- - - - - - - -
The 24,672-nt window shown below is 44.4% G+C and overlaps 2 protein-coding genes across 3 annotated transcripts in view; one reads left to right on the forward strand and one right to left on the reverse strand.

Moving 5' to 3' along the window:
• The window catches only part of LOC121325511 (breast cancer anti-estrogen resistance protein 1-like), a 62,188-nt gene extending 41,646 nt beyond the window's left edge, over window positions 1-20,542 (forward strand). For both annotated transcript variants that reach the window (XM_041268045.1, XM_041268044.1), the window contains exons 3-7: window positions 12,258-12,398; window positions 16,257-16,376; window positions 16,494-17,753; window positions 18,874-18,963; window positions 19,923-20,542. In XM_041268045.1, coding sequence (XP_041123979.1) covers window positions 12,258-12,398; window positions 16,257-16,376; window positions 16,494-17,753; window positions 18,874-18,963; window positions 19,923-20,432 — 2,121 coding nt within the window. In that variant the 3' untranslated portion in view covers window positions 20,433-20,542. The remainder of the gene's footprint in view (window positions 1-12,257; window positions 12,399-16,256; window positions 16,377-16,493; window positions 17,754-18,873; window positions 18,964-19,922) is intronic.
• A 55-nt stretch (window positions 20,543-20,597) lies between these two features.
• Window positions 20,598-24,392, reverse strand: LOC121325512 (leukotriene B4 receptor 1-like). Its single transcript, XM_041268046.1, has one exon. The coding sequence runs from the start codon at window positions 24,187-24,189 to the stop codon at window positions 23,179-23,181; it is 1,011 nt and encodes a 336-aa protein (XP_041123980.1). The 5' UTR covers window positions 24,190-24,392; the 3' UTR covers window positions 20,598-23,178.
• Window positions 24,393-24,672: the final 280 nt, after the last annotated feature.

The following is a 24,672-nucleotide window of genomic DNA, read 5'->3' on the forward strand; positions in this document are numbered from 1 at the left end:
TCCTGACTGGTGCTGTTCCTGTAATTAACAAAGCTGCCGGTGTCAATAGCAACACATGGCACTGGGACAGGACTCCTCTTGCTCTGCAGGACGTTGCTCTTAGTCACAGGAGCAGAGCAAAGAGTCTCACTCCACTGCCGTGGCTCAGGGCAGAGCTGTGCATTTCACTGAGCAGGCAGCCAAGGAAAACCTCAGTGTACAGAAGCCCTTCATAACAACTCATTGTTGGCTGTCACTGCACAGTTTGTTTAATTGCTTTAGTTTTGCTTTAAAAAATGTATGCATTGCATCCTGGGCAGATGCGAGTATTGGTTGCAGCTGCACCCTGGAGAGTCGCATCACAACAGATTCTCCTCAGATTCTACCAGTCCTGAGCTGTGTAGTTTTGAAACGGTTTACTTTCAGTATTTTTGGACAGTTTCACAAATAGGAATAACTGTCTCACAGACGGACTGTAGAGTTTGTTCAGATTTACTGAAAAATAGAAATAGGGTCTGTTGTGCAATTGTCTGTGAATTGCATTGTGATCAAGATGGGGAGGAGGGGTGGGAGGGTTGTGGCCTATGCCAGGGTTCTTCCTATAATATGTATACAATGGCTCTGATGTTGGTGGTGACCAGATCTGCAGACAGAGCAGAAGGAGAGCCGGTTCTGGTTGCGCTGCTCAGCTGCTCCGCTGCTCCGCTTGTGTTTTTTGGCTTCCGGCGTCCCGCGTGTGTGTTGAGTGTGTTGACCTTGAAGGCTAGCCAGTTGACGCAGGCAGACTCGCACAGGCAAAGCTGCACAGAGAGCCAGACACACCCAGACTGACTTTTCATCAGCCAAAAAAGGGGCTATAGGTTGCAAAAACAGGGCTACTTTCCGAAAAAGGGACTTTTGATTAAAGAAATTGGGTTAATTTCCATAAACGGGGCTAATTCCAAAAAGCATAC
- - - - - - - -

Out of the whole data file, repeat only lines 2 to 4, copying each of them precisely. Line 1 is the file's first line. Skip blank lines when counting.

Moving 5' to 3' along the window:
• The window catches only part of LOC121325511 (breast cancer anti-estrogen resistance protein 1-like), a 62,188-nt gene extending 41,646 nt beyond the window's left edge, over window positions 1-20,542 (forward strand). For both annotated transcript variants that reach the window (XM_041268045.1, XM_041268044.1), the window contains exons 3-7: window positions 12,258-12,398; window positions 16,257-16,376; window positions 16,494-17,753; window positions 18,874-18,963; window positions 19,923-20,542. In XM_041268045.1, coding sequence (XP_041123979.1) covers window positions 12,258-12,398; window positions 16,257-16,376; window positions 16,494-17,753; window positions 18,874-18,963; window positions 19,923-20,432 — 2,121 coding nt within the window. In that variant the 3' untranslated portion in view covers window positions 20,433-20,542. The remainder of the gene's footprint in view (window positions 1-12,257; window positions 12,399-16,256; window positions 16,377-16,493; window positions 17,754-18,873; window positions 18,964-19,922) is intronic.
• A 55-nt stretch (window positions 20,543-20,597) lies between these two features.